Rural Communities in a Digital Age

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“Digital literacy and broadband access are not simply individual or household concerns. The lack of access and technical savvy for some affects educational methods and outcomes, civic engagement, community networking, and economic development for the community as a whole”

Doing a news Google for articles referring to the “digital age” during the last 30 days, I got nearly 1,700 hits. The first page contained articles on publishing, bookstores, photography, communication, team work, entrepreneurship and parenting. The purpose of this search was to establish, or confirm, just how ubiquitous ‘digital’ has become. As computers are increasingly an integral part of the workplace, employers benefit from a digitally skilled workforce while people with those skills enjoy increased employment potential. Furthermore home internet access and digital skills are a benefit to both employers and individuals in providing the opportunity for telework which lowers overheads for businesses and increases employees personal time by eliminating commuting. Individuals benefit in the form of financial savings, lifelong learning, communications opportunities, more consumer choices, access to health information and greater access to information about job availability. As information and services move online, this leaves those without connection increasingly at a disadvantage.

Many communities are doing a variety of activities to advance their digital readiness but as access to broadband is a necessary step, in 2009 the Alberta Association of Municipal Districts and Counties (AAMD&C) undertook a Rural Connectivity Gap Analysis by surveying ISPs and municipalities and producing a coverage map. Analysis of the results suggests that 34.1% of Albertans who reside outside of the seven major urban centers did not have access to broadband internet. Though 90% of Alberta’s land mass has zero broadband coverage according to this report, it is noted that the majority of those areas have no population. The broadband coverage map identifies areas that are served, underserved, or unserved by rural broadband providers. The study and coverage maps are available on the AAMD&C’s website at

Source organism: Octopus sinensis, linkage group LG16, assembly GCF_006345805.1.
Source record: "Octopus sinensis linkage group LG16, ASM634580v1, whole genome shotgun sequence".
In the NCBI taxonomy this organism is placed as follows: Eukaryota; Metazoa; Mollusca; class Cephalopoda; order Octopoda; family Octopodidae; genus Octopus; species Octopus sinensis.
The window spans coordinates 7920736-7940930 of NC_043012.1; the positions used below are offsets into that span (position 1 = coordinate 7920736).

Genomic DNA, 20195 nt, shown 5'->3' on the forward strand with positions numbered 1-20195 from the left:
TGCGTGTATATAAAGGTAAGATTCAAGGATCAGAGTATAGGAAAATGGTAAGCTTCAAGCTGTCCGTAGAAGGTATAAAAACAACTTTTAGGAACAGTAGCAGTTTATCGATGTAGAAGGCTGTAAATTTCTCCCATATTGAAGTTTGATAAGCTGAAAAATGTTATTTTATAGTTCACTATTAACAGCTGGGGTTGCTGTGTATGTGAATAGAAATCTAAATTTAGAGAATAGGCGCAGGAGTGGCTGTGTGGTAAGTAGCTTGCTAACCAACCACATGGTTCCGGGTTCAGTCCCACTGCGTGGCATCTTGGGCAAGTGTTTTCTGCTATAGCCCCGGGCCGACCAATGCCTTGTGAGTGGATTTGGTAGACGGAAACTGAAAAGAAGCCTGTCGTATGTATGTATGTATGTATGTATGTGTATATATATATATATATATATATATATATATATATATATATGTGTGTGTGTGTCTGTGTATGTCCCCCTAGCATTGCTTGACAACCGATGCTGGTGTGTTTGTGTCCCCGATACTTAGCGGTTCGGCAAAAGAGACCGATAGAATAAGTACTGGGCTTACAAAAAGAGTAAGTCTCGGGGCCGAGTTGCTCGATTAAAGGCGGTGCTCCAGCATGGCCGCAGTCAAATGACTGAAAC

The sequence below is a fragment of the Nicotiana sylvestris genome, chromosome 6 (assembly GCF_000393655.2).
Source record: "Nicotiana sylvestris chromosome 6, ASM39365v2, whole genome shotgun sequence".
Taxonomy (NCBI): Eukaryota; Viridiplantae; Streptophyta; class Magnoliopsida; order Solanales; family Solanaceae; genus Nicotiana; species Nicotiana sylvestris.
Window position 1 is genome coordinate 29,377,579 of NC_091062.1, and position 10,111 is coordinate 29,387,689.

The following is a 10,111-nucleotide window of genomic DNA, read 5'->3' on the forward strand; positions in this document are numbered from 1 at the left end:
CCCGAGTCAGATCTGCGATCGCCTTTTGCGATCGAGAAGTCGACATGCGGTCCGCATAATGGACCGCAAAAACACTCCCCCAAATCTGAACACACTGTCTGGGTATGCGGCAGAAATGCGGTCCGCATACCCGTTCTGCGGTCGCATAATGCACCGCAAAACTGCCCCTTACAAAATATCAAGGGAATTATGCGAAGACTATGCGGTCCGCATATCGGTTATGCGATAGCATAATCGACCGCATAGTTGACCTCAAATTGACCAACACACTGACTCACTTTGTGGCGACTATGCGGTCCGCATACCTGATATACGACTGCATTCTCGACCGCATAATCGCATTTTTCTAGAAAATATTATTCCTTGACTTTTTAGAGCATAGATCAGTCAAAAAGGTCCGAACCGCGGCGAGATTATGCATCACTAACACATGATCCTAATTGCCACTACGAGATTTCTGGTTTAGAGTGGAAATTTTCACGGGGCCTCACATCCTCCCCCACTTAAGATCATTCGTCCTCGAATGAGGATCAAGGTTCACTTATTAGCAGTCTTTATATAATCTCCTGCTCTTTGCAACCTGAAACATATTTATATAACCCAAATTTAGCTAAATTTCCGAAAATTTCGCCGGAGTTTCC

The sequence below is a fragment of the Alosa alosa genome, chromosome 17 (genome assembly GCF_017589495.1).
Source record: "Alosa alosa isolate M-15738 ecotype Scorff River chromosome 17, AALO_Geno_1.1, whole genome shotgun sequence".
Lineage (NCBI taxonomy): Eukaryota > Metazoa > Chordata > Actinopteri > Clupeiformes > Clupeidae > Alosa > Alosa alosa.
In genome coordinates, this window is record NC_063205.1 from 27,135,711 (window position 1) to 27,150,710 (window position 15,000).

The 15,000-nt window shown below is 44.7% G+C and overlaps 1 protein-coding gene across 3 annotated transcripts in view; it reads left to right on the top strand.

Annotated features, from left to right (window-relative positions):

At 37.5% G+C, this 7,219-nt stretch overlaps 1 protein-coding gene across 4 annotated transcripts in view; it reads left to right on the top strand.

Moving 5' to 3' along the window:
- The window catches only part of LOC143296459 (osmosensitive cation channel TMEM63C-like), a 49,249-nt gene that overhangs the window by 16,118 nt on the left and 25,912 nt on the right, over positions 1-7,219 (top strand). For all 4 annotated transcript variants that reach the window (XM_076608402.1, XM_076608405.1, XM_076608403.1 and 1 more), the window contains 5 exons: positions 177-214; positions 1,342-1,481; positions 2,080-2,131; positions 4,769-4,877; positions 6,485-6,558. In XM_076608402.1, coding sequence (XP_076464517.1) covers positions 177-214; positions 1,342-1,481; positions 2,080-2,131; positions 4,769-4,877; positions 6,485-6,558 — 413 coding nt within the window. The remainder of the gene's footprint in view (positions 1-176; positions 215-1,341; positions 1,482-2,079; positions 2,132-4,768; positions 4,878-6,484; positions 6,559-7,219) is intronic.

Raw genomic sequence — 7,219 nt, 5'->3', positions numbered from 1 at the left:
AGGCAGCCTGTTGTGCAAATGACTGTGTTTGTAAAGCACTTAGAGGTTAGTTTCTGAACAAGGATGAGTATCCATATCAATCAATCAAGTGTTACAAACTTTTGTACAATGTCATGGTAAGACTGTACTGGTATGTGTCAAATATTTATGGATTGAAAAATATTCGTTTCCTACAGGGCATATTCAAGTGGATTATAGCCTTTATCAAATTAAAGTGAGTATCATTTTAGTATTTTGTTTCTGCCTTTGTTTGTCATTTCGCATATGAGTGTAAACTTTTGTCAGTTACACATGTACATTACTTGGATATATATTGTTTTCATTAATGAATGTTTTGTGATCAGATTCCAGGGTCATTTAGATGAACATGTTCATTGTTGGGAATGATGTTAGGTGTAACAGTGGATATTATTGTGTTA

Municipalities and others can use the coverage map to help target broadband development policies in areas that are underserved or unserved, and as a baseline to track improvements in reducing the gap over time.

    With the rise of the digital age, access to the internet is increasingly involved in social, economic, cultural and educational spheres of life. Recognizing that, here are some examples from rural Alberta communities transitioning to the digital age. The Vulcan innovation Project is an initiative through the Vulcan Business Development Society and has partnerships with Lethbridge College and Palliser Regional Schools and Rural Alberta's Development Fund. One part of the project is to build technical community capacity through technical support and assistance to community and business ventures.

    The Hanna Learning Centre utilizes video-conferencing to expand the community’s access to services and learning opportunities. They also offer computer programs such as the ‘Seniors Helping Seniors’ program that helps seniors with the first steps in using a computer. A grade eight computer class teacher in Bashaw took a different approach, making Friday computer classes a community workshop where community members could stop in and get help from the students in learning how to set up and use social media like Facebook, streaming video, how share photos, etc.

    Both the Hanna Learning Centre and the VIP Technology Facilitator have offered an introduction to Nintendo Wii, a useful (and enormously entertaining!) way to keep fit once the outdoors becomes icy and treacherous.

    On the surface the digital world may seem urbanized and destined to make our rural communities anachronisms. But embraced as a tool, it can be just the opposite. From accessing education to sharing pictures and video with distant family to the ability to work even when the roads are blocked with snow. (OK, the death of the ‘snow day’ may not be a benefit); these are all possible with digital technology. No fitness centre (or bowling lanes or tennis courts or . . .) in your community? No problem. Set up a Wii in the community hall or a church hall. While embracing all the possibilities of the digital age won’t be the ‘death of distance’ that boosters claim, it will help our communities remain relevant and attractive places to visit, live and work.
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For more information about the content of this document, contact Humaira Irshad.
This document is maintained by Stacey Tames.
This information published to the web on October 27, 2010.
Last Reviewed/Revised on October 22, 2014.